President's Remarks - August 2015

Dr. Kristin Esterberg
SUNY Potsdam President
August 27, 2015

Welcome back! I remember vividly this time last year, when I was still learning my way from my office to this hall. I can't believe it's a whole year later, but it's such a pleasure to open the academic year with you.

This is an auspicious year—the beginning of our bicentennial celebration.We have been pioneering since 1816, and now, in our bicentennial year, we are going to continue to lead the way:

  • By becoming SUNY's preeminent creative campus.
  • By demonstrating our leadership in applied learning.
  • By showing how we can become a model of inclusive excellence up here in the North Country.

This year's seniors are our bicentennial class, the Class of 2016, and we look forward to seeing all of their accomplishments in this milestone year. Likewise, the class that is entering this year, the class that is coming on campus as we speak, is also poised to make college history.

The shape of this entering class helps us to understand what is to come as we enter our third century of excellence in education.

The Admissions team has done a wonderful job bringing this class of 860 students in. But I want to reiterate that we are all part of the Admissions team.Over the summer, it took the whole community to make sure that those students who were accepted actually came here to Potsdam. It took the whole community to provide our new students with financial aid, to advise them and enroll them in classes, to get them housed, and to provide orientation for the students and their families.

For every one of you who played a role, for every person who helped a lost family member find their way, for everyone who met with or advised a student, who made sure our campus was inviting, who answered a family member's questions, or went out of your way to help a new member of our community feel welcome. Thank you.

I heard personally from so many parents and family members how welcomed they felt. How warmly they were treated. How professional our staff were. Thank you.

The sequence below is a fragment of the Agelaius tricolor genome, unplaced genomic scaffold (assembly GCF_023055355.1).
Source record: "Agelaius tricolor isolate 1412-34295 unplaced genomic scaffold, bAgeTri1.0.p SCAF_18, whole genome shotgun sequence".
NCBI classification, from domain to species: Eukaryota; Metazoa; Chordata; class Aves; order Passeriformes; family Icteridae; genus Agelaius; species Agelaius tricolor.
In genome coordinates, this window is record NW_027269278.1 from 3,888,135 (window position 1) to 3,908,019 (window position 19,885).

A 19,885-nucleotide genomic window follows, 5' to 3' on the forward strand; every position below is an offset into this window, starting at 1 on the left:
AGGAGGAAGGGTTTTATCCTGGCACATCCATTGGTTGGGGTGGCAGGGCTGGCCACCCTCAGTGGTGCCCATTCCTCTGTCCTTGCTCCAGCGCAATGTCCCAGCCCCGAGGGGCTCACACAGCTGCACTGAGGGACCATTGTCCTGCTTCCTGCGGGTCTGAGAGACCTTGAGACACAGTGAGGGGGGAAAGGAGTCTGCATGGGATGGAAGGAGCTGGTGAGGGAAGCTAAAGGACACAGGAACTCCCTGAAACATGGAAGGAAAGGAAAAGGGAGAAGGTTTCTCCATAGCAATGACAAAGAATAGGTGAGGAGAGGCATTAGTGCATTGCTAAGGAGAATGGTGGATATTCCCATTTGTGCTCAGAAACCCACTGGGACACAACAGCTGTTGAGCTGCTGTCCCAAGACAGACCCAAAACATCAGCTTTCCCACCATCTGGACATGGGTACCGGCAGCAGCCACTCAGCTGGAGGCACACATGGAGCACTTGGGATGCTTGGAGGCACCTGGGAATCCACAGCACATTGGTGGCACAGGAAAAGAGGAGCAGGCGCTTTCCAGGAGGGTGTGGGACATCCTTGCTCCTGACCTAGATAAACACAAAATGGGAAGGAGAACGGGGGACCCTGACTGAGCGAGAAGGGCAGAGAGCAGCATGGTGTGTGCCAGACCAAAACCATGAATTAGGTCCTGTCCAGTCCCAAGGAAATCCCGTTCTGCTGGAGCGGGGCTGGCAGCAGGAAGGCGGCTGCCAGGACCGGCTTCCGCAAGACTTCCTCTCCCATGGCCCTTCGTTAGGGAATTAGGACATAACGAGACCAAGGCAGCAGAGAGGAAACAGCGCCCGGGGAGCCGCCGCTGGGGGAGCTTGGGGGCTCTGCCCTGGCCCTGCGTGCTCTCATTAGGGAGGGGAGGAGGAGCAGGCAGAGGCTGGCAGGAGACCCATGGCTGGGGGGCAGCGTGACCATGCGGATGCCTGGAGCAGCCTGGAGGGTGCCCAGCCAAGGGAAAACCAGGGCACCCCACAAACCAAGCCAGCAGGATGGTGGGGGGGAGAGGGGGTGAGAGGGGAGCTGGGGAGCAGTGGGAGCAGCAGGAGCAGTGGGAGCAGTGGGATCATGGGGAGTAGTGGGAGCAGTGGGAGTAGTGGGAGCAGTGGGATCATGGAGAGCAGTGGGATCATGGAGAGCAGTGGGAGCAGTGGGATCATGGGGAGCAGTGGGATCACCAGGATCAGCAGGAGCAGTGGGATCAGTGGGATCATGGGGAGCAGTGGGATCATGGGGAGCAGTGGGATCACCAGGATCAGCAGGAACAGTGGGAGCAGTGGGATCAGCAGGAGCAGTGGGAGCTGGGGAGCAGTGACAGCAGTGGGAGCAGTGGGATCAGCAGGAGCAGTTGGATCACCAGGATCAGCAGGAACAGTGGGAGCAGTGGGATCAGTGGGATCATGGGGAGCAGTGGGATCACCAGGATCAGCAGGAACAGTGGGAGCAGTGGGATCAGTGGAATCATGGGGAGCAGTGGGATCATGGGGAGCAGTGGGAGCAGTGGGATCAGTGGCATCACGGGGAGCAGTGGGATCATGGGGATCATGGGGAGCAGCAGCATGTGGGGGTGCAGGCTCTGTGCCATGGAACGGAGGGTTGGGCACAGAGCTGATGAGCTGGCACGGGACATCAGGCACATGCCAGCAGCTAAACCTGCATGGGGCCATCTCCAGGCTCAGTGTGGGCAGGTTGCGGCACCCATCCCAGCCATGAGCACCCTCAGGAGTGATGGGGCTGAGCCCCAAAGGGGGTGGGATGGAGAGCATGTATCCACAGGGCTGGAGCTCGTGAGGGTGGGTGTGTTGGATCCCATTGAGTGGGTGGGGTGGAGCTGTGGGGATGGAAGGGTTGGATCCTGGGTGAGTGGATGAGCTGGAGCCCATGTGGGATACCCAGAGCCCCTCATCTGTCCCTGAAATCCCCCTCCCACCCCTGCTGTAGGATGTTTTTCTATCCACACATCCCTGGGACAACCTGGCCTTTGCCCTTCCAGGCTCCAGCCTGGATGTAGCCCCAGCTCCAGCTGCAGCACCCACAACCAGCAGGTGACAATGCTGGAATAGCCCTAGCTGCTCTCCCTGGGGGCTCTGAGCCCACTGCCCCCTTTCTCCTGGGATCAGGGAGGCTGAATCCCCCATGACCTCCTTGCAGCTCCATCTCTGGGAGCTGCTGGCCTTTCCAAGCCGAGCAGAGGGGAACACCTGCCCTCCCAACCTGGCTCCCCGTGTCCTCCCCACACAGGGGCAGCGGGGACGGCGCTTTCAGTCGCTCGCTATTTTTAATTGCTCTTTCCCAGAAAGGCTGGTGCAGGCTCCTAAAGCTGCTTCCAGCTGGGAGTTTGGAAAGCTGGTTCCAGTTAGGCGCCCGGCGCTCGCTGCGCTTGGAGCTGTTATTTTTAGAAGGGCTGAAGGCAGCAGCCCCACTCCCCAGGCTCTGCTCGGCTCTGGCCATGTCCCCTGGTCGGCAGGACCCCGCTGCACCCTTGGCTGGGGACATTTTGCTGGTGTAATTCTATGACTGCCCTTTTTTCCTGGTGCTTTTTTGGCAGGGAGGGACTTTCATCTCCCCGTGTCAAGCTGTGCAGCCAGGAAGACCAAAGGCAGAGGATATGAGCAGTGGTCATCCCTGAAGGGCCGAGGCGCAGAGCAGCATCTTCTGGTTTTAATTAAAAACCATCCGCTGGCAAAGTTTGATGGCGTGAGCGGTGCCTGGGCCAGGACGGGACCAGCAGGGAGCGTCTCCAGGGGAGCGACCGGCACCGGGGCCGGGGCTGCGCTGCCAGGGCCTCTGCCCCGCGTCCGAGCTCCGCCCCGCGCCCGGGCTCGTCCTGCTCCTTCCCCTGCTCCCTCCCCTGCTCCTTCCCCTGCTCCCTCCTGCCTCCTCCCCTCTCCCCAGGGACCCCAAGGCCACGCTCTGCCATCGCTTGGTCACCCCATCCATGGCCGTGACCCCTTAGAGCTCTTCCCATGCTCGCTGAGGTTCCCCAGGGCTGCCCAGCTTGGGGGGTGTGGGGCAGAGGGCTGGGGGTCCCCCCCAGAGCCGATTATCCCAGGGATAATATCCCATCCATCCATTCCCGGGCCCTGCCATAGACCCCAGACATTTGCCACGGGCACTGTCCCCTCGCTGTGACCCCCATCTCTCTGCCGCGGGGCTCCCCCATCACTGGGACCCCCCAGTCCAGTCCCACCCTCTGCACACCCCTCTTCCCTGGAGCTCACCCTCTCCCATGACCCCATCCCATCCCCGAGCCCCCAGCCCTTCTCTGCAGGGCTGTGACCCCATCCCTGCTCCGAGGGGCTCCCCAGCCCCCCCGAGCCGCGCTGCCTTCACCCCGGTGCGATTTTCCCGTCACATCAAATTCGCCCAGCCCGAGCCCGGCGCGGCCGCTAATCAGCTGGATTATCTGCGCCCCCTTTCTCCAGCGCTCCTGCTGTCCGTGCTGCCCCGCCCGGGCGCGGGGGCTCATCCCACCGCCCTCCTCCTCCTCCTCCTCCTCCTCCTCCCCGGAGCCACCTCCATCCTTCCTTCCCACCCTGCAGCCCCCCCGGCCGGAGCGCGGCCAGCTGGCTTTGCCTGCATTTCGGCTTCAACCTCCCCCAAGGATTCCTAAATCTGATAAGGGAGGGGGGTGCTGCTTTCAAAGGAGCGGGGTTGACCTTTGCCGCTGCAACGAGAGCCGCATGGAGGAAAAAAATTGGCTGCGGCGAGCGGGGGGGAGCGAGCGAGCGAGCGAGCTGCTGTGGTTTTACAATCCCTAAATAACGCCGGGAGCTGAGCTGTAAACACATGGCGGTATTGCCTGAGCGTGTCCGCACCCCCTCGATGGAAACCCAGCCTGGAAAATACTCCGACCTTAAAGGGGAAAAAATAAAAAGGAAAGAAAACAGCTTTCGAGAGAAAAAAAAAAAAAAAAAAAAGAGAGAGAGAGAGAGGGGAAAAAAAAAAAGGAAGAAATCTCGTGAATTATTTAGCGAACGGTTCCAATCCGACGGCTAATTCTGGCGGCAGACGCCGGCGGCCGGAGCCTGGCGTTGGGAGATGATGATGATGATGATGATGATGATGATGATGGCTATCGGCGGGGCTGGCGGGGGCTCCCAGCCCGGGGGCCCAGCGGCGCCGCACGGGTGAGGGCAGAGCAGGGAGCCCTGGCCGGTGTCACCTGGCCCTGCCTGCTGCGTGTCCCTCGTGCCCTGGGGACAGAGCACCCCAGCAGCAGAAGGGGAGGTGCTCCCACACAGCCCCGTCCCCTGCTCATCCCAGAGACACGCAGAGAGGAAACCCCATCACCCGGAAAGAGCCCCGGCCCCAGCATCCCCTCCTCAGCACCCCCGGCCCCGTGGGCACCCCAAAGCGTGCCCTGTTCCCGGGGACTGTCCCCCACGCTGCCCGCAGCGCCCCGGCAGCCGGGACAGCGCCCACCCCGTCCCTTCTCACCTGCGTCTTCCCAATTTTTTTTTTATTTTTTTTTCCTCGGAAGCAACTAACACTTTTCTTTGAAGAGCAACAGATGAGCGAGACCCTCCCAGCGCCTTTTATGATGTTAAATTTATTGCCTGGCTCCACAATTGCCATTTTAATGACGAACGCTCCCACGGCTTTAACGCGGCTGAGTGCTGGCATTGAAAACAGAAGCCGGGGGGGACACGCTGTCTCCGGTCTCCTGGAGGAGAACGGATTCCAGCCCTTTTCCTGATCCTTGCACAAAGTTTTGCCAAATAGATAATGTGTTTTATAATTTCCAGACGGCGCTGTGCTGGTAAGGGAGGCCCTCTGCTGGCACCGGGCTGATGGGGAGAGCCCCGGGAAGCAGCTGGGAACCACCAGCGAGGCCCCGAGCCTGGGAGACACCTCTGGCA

As you join me in the Freshman Funnel at 3:45 p.m. between Barrington Drive and Massena Drive near the Student Success Center, you will be able to see what our entering class looks like;

41.7% (371 of 890) students of color

34% (303 of 890) from New York City

28.1% (250 of 890) from the North Country

.3% (3 of 890) international

3.1% (28 of 890) from out of state

I've met many of these students and their family members during orientation.And I've challenged them, during their time here at Potsdam, to try something different. To grow in ways that are not necessarily comfortable or easy.To have a conversation with—and to truly get to know—someone who is not like them, someone who is different from anyone they've grown up with. I've asked the students' family members to support them in that growth. And I'm asking you to help them with this as well.

For our students who come from the city, Potsdam is awfully dark at night. It's quiet. There are skunks here, and raccoons, and deer. People say hello to you, even if they don't know you. On their drive up to campus, they may be wondering why on earth they went some place so incredibly small and far away.

For our rural students, Potsdam may also feel incredibly different. They may never have seen so many different people in one place before. They may never have spent much time in a city larger than Watertown, maybe Syracuse. For our white students, they may never have met so many people of color before.

Our city students may never have met someone who hunts or fishes before. They may never have gone camping or hiking or even gone barefoot in the grass.

This provides us with an extraordinary opportunity, and a challenge. To help these students, and ourselves, learn to live with each other, to value each other, and to learn from each other. To become a model of inclusive excellence. Where all of us learn and thrive and grow.

We have been working hard all summer to get ready.

Over the summer, the President's Council met for a two-day retreat on inclusive excellence. I've asked each member of the Council to develop a strategic plan for diversity and inclusive excellence in their own areas. We have begun to develop the toolkits that each of us will need.